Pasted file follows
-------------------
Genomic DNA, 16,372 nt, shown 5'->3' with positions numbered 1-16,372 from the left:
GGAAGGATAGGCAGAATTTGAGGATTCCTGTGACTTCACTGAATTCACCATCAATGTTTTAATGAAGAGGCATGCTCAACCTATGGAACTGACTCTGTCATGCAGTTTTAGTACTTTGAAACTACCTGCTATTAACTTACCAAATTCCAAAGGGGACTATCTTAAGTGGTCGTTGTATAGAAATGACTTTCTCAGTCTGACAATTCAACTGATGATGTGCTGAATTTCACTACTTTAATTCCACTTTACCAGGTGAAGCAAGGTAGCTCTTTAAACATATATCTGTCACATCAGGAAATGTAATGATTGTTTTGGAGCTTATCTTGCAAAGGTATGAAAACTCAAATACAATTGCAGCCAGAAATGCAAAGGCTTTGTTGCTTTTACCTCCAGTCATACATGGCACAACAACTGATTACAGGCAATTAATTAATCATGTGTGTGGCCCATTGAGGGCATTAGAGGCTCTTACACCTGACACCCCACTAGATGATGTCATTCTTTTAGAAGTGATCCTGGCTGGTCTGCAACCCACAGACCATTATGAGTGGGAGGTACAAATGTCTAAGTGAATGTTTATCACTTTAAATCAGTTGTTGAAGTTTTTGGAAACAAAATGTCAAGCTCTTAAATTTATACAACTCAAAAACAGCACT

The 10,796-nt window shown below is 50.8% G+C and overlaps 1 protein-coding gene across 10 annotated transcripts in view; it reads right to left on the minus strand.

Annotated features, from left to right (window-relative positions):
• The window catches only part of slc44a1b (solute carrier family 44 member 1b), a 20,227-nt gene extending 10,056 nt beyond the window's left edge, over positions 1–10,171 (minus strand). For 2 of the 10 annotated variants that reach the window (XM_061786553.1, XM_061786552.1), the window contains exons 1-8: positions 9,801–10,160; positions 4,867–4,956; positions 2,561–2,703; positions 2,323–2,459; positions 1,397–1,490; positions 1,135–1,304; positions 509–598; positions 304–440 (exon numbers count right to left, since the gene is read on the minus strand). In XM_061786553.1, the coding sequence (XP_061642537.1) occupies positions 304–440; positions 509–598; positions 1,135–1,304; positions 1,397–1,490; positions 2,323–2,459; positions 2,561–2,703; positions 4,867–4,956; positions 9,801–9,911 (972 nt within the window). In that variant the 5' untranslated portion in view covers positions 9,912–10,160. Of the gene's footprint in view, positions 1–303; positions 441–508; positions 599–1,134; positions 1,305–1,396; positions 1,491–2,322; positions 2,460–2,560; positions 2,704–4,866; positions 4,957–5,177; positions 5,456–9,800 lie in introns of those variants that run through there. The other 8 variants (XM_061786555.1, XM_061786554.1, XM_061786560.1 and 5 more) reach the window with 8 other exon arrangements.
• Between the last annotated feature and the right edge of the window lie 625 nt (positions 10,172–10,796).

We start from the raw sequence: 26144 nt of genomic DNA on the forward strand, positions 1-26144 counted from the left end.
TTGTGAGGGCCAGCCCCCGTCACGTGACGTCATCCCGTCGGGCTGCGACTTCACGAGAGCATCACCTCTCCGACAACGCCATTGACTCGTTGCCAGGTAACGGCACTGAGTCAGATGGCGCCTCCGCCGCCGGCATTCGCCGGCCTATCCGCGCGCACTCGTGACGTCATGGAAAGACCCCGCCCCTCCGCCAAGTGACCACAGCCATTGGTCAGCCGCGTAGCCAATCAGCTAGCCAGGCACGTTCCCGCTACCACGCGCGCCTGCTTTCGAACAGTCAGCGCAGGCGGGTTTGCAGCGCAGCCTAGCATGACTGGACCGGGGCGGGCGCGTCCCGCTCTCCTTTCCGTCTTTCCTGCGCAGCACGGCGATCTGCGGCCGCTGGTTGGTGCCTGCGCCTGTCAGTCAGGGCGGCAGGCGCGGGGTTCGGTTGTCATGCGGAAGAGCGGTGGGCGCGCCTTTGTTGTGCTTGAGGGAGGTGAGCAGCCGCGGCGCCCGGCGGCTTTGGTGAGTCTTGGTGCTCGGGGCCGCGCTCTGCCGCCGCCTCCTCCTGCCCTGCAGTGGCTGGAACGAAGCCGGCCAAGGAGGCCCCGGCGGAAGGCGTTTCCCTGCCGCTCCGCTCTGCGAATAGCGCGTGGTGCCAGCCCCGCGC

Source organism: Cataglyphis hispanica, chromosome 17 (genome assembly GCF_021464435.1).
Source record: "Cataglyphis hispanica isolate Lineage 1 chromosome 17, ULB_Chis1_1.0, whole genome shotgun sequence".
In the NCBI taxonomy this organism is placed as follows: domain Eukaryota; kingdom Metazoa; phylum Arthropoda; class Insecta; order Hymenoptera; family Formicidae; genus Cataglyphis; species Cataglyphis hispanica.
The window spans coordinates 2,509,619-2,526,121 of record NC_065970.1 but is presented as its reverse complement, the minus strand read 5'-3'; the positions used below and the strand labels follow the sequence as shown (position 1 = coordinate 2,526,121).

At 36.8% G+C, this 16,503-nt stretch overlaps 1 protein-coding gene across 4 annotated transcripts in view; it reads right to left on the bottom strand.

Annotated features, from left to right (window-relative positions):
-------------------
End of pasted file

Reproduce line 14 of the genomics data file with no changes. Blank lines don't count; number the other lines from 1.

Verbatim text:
Annotated features, from left to right (window-relative positions):